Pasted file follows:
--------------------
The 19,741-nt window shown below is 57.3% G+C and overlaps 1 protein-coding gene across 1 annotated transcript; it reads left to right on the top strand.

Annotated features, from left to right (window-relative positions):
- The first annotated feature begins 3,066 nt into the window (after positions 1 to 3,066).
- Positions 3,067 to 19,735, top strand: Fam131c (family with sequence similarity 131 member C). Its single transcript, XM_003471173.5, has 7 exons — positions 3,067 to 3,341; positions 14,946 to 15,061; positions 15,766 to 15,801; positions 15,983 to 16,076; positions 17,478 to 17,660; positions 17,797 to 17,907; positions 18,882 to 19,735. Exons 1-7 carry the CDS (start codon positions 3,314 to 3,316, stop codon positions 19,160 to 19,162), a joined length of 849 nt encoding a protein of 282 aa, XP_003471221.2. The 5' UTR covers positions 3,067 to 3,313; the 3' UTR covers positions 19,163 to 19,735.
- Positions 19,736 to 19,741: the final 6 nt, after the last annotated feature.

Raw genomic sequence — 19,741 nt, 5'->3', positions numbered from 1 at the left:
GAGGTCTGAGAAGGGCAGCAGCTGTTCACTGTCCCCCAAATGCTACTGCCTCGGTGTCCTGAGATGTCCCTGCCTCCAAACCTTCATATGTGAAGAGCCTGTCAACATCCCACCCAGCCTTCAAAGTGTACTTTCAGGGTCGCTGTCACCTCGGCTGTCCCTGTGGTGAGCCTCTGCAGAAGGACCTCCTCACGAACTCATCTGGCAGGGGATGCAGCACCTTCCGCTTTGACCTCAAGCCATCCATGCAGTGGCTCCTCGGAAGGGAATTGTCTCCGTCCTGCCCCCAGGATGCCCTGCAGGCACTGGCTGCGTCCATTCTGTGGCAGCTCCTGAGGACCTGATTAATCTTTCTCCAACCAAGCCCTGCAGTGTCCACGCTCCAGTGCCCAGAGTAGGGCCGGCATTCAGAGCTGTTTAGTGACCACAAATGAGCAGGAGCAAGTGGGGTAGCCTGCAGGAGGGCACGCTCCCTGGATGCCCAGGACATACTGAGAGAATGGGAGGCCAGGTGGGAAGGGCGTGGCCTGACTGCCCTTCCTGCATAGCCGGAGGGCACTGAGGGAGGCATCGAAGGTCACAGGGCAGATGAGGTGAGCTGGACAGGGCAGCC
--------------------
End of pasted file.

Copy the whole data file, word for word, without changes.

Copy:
The 19,741-nt window shown below is 57.3% G+C and overlaps 1 protein-coding gene across 1 annotated transcript; it reads left to right on the top strand.

Annotated features, from left to right (window-relative positions):
- The first annotated feature begins 3,066 nt into the window (after positions 1 to 3,066).
- Positions 3,067 to 19,735, top strand: Fam131c (family with sequence similarity 131 member C). Its single transcript, XM_003471173.5, has 7 exons — positions 3,067 to 3,341; positions 14,946 to 15,061; positions 15,766 to 15,801; positions 15,983 to 16,076; positions 17,478 to 17,660; positions 17,797 to 17,907; positions 18,882 to 19,735. Exons 1-7 carry the CDS (start codon positions 3,314 to 3,316, stop codon positions 19,160 to 19,162), a joined length of 849 nt encoding a protein of 282 aa, XP_003471221.2. The 5' UTR covers positions 3,067 to 3,313; the 3' UTR covers positions 19,163 to 19,735.
- Positions 19,736 to 19,741: the final 6 nt, after the last annotated feature.

Raw genomic sequence — 19,741 nt, 5'->3', positions numbered from 1 at the left:
GAGGTCTGAGAAGGGCAGCAGCTGTTCACTGTCCCCCAAATGCTACTGCCTCGGTGTCCTGAGATGTCCCTGCCTCCAAACCTTCATATGTGAAGAGCCTGTCAACATCCCACCCAGCCTTCAAAGTGTACTTTCAGGGTCGCTGTCACCTCGGCTGTCCCTGTGGTGAGCCTCTGCAGAAGGACCTCCTCACGAACTCATCTGGCAGGGGATGCAGCACCTTCCGCTTTGACCTCAAGCCATCCATGCAGTGGCTCCTCGGAAGGGAATTGTCTCCGTCCTGCCCCCAGGATGCCCTGCAGGCACTGGCTGCGTCCATTCTGTGGCAGCTCCTGAGGACCTGATTAATCTTTCTCCAACCAAGCCCTGCAGTGTCCACGCTCCAGTGCCCAGAGTAGGGCCGGCATTCAGAGCTGTTTAGTGACCACAAATGAGCAGGAGCAAGTGGGGTAGCCTGCAGGAGGGCACGCTCCCTGGATGCCCAGGACATACTGAGAGAATGGGAGGCCAGGTGGGAAGGGCGTGGCCTGACTGCCCTTCCTGCATAGCCGGAGGGCACTGAGGGAGGCATCGAAGGTCACAGGGCAGATGAGGTGAGCTGGACAGGGCAGCC